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TWS, Coalition testimonies encourage feral horse removals
Bringing science to the table, The Wildlife Society provided testimony on the need for improved management of wild horses and burros on public lands at the National Wild Horse and Burro Advisory Board meeting in Portland, Oregon.
The advisory board, composed of representatives from diverse, nongovernmental interest groups, meets regularly to discuss wild horse and burro management issues and to advise the Bureau of Land Management and U.S. Forest Service on their management of the feral animals.
Keith Norris, AWB®, Director of Government Affairs & Partnerships at TWS headquarters, provided in-person testimony on behalf of TWS and the National Horse & Burro Rangeland Management Coalition, which TWS currently chairs.
Both testimonies highlighted the need for increased and immediate horse and burro removals from the range in order to achieve appropriate management levels and retain healthy ecosystems, asserting that “without an increase in the rate of removal…populations of wild horses and burros will continue to expand and our nation will witness growing degradation to its rangeland ecosystem.”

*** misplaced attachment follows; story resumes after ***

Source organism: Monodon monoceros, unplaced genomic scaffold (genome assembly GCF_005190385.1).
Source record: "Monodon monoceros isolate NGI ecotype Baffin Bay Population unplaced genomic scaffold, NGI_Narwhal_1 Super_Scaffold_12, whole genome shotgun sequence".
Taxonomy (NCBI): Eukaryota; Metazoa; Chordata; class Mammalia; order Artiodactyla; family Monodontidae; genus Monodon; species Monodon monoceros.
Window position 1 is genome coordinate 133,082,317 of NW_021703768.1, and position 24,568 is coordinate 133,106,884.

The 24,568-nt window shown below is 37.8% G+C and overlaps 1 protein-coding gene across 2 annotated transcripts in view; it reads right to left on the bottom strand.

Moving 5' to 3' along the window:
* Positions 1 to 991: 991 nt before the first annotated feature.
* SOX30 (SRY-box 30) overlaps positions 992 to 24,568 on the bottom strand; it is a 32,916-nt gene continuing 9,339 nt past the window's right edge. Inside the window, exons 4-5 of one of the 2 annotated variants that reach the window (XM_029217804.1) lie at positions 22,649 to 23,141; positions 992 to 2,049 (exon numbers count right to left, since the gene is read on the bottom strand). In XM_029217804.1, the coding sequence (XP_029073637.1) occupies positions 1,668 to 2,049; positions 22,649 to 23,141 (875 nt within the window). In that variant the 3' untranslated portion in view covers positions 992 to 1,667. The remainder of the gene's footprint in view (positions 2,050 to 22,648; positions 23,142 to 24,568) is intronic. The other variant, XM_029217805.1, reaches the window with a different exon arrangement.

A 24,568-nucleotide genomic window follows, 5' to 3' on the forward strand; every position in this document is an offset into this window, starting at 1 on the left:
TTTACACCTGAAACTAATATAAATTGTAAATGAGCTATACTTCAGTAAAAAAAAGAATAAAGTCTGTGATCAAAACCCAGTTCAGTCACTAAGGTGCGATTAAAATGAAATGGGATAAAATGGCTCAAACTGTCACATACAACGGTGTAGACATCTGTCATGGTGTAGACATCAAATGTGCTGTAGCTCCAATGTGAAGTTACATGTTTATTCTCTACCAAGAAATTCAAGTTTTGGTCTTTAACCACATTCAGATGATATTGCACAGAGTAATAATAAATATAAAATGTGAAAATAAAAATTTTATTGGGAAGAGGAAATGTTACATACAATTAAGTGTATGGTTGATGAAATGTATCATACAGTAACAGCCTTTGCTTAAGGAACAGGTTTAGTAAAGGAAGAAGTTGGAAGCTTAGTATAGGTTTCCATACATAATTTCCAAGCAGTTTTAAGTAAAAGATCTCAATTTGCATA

The Oregon Chapter of TWS also testified, encouraging removal of on-range horses and burros by prioritizing reduction of populations to established appropriate management levels, particularly in greater sage-grouse habitat areas. Emphasizing science-based decision-making, the Oregon Chapter highlighted the current challenges created for sage-grouse and sage-brush conservation by horse and burro populations exceeding appropriation management levels, and the credibility issues which that creates for wildlife managers in the eyes of the public. Generally, science provides credibility for wildlife managers and common ground between varying interest groups during collaborative conservation efforts like the broad-scale conservation of greater sage-grouse.
However, as John Goodell, vice president-elect of the Oregon Chapter points out, “Biologists and resource managers [in our region] are in a tough situation because their work is science-based, and they come from a science background, and the horse issue is the opposite of that… It affects their credibility with various stakeholders when they have to implement a policy on horses and burros that really doesn’t have the science behind it.”
In its Final Position Statement on Feral Horses and Burros in North America, TWS recognizes the effects that excess horses and burros have on rangelands – including overgrazing, competition with native animals, and increased erosion – and encourages the removal of animals from the range. TWS remains engaged in policy actions to ensure that wildlife professionals have the tools to practice ecologically-sound management.
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